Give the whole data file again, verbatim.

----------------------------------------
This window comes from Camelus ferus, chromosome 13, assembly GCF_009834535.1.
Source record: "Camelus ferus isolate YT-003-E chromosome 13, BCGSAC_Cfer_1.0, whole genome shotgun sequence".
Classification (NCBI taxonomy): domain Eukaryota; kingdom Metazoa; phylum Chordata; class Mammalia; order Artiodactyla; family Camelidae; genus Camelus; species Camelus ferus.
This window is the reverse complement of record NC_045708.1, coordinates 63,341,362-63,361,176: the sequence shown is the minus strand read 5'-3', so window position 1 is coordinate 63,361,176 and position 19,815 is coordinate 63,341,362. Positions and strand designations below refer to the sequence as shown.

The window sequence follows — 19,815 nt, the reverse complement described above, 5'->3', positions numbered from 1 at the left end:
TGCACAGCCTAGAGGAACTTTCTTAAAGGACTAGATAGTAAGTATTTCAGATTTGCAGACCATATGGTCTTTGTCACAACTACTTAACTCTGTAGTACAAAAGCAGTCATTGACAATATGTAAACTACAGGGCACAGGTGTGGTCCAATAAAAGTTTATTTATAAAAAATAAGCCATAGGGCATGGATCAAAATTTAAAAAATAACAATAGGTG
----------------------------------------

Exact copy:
This window comes from Camelus ferus, chromosome 13, assembly GCF_009834535.1.
Source record: "Camelus ferus isolate YT-003-E chromosome 13, BCGSAC_Cfer_1.0, whole genome shotgun sequence".
Classification (NCBI taxonomy): domain Eukaryota; kingdom Metazoa; phylum Chordata; class Mammalia; order Artiodactyla; family Camelidae; genus Camelus; species Camelus ferus.
This window is the reverse complement of record NC_045708.1, coordinates 63,341,362-63,361,176: the sequence shown is the minus strand read 5'-3', so window position 1 is coordinate 63,361,176 and position 19,815 is coordinate 63,341,362. Positions and strand designations below refer to the sequence as shown.

The window sequence follows — 19,815 nt, the reverse complement described above, 5'->3', positions numbered from 1 at the left end:
TGCACAGCCTAGAGGAACTTTCTTAAAGGACTAGATAGTAAGTATTTCAGATTTGCAGACCATATGGTCTTTGTCACAACTACTTAACTCTGTAGTACAAAAGCAGTCATTGACAATATGTAAACTACAGGGCACAGGTGTGGTCCAATAAAAGTTTATTTATAAAAAATAAGCCATAGGGCATGGATCAAAATTTAAAAAATAACAATAGGTG